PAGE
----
Marking its centenary this year is the Chicago Pneumatic Tool Co. (CP). Based today in Rock Hill, SC, the firm founded by J.W. Duntley and Charles Schwab has gone on to provide tools that helped make such engineering feats as the Empire State Building, the Golden Gate Bridge, Hoover Dam, the Interstate highway system and a little project known as the Apollo space program possible.
Volvo's alternative fuel
The Volvo brand, which encompasses cars, construction equipment and marine diesels as well as trucks, is sponsoring an around-the-world yacht race because it believes the international sporting event befits Volvo's core value of promoting safe and environmentally friendly products.
Eight teams in 64-ft. high-tech sailboats left Southampton, England on Sept. 23 on the first of nine legs in the Volvo Ocean Race that will take them almost 33,000 miles on wind power. The race will bring the sailors to Cape Town, South Africa; Sydney, Australia; Wellington, New Zealand; Rio de Janeiro, Brazil; Miami, FL; Baltimore, MD; La Rochelle, France, and Gothenburg, Sweden before ending in Germany sometime next June.
As they circumnavigate the globe, the teams are using satellite communications to file on-the-spot progress reports, photos and even videos, which are being posted at www.volvooceanrace.org.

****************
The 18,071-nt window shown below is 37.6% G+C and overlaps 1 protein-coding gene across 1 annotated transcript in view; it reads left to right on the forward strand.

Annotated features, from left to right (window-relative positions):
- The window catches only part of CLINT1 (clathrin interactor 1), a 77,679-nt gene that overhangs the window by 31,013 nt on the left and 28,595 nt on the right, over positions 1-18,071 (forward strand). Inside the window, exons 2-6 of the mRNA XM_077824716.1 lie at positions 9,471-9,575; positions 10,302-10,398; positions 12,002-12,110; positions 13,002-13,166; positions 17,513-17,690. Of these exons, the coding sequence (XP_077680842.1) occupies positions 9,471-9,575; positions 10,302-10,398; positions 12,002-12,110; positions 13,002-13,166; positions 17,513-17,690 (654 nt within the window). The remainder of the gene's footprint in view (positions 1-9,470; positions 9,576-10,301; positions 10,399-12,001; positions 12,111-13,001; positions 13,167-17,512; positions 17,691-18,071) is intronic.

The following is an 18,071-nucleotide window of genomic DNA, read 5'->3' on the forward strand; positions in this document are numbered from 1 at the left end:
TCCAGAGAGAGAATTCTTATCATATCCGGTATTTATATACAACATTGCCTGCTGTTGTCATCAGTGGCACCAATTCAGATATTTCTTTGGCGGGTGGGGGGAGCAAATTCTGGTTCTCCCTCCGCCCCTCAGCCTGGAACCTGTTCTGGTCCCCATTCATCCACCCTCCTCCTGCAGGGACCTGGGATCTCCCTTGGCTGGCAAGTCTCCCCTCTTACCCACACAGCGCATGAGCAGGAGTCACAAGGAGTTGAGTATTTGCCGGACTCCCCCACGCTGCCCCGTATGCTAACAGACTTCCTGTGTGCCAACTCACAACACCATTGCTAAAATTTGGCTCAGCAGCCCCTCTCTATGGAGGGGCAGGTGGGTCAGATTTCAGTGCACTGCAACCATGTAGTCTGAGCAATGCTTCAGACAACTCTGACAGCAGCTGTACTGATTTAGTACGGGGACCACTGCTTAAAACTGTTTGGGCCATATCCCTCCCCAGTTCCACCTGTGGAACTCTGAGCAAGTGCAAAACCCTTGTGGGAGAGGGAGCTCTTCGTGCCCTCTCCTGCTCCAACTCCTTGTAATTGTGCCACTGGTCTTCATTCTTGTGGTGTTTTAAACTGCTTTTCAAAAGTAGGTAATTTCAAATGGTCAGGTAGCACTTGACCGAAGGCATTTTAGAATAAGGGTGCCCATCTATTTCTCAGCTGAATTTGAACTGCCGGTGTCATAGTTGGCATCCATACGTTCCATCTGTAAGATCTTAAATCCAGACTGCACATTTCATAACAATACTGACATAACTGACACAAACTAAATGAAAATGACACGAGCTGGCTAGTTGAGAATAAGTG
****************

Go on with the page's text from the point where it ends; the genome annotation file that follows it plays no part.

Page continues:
Eleven years ago, the last Ford C-Series tiltcab rolled off the assembly line — but not out of circulation. Thousands of the highly recognizable trucks still work America's roads, in both tractor (pictured) and straight truck configurations — a testament to the durability and reliability of a design that made its official appearance on February 1, 1957.
“Ford's C-Series offered a highly functional and handsomely styled ‘low-tilt’ cab configuration that provided outstanding driver visibility and ease of engine maintenance,” says author and veteran Ford employee James K. Wagner. “Teamed with cab supplier Budd, Ford was able to produce a package, using Ford's relatively rugged and durable chassis, that was economical enough to achieve universal appeal.”
WANTED: Photos by Drivers
The Truckload Carriers Assn. (TCA) is again holding its “Trucking Photo Contest” to attain worthy pix to illustrate its annual report. The contest is open only to truck drivers who are currently employed with or leased to a trucking company.
Prizes run from $50 to $1,000 and, of course, include the honor of being published. TCA is most interested in shots depicting the truckload biz, but all submissions will be considered. Entries must be submitted by December 14. Get all the details by calling TCA at 703-838-1950 or emailing [email protected].
LETTER OF THE MONTH
We found your article (see The Bottom Line, pg. 28, 9/01) to be very informative and helpful. We were curious about the issue of blending 14% water with fuel. Is that a misprint or are we missing something important? — Tom Holt, via email
Columnist Ken Simonson replies:
No misprint. I don't know if anyone is marketing this fuel but they evidently persuaded someone in Congress that the tax rate should be adjusted to reflect the lower energy content. I've long favored taxing all highway fuels according to BTU content; picking one more rate for a particular blend just adds another distortion, in my view.
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